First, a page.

Tammy Kraft, Federal Programs Coordinator
In the fall of 2015, we began to implement our Blended Learning Plan which provides more access for students to learn through the use of digital medium and cloud computing. This first phase of implementation involves an increase in access to devices throughout all K-12 grades. During the 2018-19 school year, Cambridge-Isanti Schools implemented a 1:1 of Chromebooks in grades 3-12. Students in grades 3-5 will continue to utilize the Chromebooks in a classroom cart model. Students in grades 6-12 bring their Chromebooks home which provides them with the following blended learning benefits:
- 24/7 access to curriculum and instruction
- Further utilization of individualized learning paths and differentiation
- Impacting lives through relationships as modern educators who create a dynamic learning experience for students.
Ray Sperl, Technology Coordinator
Data and Assessment
Throughout the course of the school year students will participate in a variety of tests and assessments. Oftentimes, parents and community members ask why there are so many different assessments, what is the difference between the assessments, and how these assessments impact instruction.
The assessment of student understanding is essential to the educational process. Teachers use a variety of assessment data on a daily basis to monitor student understanding and individually adjust instruction to meet the needs each student. We believe that all students can learn and that "Every Student, Every Day" matters. Cambridge-Isanti Schools support using multiple pieces of information when evaluating student learning. Standardized tests are only a part of the total system of results used by teachers and administrators in planning and implementing educational programs for our students. Teachers, grade level and department teams, and curriculum teams use assessment results to map out strengths and areas of need for individual students, groups of students, and curricular programs. This continual monitoring and adjusting of instruction is important, necessary, and effective work.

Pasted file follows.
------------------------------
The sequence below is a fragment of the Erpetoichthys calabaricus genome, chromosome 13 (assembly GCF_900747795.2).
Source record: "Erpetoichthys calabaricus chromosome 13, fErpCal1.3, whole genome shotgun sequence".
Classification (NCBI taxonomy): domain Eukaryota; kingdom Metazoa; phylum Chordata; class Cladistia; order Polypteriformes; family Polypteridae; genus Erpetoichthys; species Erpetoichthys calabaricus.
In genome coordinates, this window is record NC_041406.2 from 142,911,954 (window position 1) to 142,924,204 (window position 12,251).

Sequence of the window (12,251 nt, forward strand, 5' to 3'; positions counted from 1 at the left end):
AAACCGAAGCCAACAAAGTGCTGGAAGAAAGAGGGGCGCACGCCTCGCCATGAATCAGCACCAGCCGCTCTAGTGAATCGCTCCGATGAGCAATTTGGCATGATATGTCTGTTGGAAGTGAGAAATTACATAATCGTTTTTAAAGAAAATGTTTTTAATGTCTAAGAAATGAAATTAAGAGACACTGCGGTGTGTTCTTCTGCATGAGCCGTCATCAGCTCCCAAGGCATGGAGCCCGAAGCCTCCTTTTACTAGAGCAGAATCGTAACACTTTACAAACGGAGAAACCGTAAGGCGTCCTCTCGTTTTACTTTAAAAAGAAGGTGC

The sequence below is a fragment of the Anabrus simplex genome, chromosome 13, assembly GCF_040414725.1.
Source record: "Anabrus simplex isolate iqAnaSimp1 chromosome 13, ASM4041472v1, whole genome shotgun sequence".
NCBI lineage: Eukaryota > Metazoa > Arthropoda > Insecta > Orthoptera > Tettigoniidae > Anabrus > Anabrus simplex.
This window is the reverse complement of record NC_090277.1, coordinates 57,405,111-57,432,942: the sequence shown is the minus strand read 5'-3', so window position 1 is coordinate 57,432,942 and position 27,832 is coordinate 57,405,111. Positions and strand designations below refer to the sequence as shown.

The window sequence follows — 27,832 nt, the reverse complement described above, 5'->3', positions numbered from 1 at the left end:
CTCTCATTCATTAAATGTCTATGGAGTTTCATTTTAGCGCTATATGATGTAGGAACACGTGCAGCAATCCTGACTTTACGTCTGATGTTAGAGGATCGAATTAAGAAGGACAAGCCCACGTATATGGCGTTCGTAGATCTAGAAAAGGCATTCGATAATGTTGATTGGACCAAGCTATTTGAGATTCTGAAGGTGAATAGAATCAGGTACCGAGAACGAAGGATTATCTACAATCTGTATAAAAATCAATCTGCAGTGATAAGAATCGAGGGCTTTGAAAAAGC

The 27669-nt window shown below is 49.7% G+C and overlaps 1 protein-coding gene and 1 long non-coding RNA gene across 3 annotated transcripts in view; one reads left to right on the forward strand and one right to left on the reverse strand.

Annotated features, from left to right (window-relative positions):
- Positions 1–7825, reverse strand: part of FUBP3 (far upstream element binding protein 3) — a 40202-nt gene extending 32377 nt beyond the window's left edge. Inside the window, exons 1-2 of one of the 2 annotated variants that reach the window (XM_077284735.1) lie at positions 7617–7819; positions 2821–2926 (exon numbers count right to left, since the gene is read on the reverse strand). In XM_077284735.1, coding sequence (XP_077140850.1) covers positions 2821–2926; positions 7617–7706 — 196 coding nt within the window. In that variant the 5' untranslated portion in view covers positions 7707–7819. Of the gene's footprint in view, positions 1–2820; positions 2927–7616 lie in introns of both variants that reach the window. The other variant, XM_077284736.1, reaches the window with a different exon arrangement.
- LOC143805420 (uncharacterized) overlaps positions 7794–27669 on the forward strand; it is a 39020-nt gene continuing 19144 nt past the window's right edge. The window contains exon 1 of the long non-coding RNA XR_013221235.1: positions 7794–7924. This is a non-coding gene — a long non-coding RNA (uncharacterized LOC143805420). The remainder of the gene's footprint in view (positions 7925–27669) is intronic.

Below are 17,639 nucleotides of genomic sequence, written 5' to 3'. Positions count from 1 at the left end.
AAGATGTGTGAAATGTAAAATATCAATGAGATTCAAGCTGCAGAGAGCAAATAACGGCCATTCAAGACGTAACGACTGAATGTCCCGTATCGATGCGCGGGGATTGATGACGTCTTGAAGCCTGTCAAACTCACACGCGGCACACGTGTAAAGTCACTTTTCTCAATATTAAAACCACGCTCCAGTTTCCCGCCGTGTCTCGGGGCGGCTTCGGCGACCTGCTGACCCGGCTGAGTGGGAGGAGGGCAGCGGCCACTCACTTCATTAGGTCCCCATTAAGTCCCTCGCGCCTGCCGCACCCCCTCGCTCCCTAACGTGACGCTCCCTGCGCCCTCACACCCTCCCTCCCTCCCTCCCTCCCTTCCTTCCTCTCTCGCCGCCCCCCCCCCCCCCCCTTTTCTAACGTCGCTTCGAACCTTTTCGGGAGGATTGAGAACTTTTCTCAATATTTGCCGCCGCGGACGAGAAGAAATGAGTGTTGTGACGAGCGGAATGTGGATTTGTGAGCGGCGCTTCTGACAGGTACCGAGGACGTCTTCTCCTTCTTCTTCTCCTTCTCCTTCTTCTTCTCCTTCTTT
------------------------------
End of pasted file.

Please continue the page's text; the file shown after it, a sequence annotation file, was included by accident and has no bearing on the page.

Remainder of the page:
The variety of assessments that are used throughout the course of a year are important because they provide information to the teacher and student in regard to student learning and achievement. Summary achievement information on all standardized tests is reported each fall to the community as part of the Annual Report on Curriculum, Instruction, and Student Achievement.
Patrick Morrow, Data & Assessment Coordinator
English Language Learners